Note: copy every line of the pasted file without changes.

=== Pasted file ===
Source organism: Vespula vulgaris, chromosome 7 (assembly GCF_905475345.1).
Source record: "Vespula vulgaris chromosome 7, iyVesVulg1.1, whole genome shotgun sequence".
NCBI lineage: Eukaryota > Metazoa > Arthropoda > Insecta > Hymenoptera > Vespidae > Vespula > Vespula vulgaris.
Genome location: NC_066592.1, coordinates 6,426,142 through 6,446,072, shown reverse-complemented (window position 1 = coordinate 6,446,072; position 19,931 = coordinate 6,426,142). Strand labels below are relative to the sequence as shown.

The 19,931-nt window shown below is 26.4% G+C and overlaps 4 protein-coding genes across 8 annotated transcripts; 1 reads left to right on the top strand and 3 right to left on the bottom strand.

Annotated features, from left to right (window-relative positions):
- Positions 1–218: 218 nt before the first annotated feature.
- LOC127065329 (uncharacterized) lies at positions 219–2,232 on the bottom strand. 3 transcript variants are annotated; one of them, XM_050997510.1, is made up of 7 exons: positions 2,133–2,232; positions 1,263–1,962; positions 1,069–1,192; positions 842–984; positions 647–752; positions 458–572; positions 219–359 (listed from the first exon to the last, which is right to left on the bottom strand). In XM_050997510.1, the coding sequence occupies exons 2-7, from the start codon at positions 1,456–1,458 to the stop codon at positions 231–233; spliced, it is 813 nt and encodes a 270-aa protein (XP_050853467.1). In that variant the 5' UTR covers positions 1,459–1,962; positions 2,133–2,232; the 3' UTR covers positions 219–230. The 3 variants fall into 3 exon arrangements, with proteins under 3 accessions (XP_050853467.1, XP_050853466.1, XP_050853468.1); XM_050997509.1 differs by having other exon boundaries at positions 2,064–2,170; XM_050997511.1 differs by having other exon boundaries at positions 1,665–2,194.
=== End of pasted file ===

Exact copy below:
Source organism: Vespula vulgaris, chromosome 7 (assembly GCF_905475345.1).
Source record: "Vespula vulgaris chromosome 7, iyVesVulg1.1, whole genome shotgun sequence".
NCBI lineage: Eukaryota > Metazoa > Arthropoda > Insecta > Hymenoptera > Vespidae > Vespula > Vespula vulgaris.
Genome location: NC_066592.1, coordinates 6,426,142 through 6,446,072, shown reverse-complemented (window position 1 = coordinate 6,446,072; position 19,931 = coordinate 6,426,142). Strand labels below are relative to the sequence as shown.

The 19,931-nt window shown below is 26.4% G+C and overlaps 4 protein-coding genes across 8 annotated transcripts; 1 reads left to right on the top strand and 3 right to left on the bottom strand.

Annotated features, from left to right (window-relative positions):
- Positions 1–218: 218 nt before the first annotated feature.
- LOC127065329 (uncharacterized) lies at positions 219–2,232 on the bottom strand. 3 transcript variants are annotated; one of them, XM_050997510.1, is made up of 7 exons: positions 2,133–2,232; positions 1,263–1,962; positions 1,069–1,192; positions 842–984; positions 647–752; positions 458–572; positions 219–359 (listed from the first exon to the last, which is right to left on the bottom strand). In XM_050997510.1, the coding sequence occupies exons 2-7, from the start codon at positions 1,456–1,458 to the stop codon at positions 231–233; spliced, it is 813 nt and encodes a 270-aa protein (XP_050853467.1). In that variant the 5' UTR covers positions 1,459–1,962; positions 2,133–2,232; the 3' UTR covers positions 219–230. The 3 variants fall into 3 exon arrangements, with proteins under 3 accessions (XP_050853467.1, XP_050853466.1, XP_050853468.1); XM_050997509.1 differs by having other exon boundaries at positions 2,064–2,170; XM_050997511.1 differs by having other exon boundaries at positions 1,665–2,194.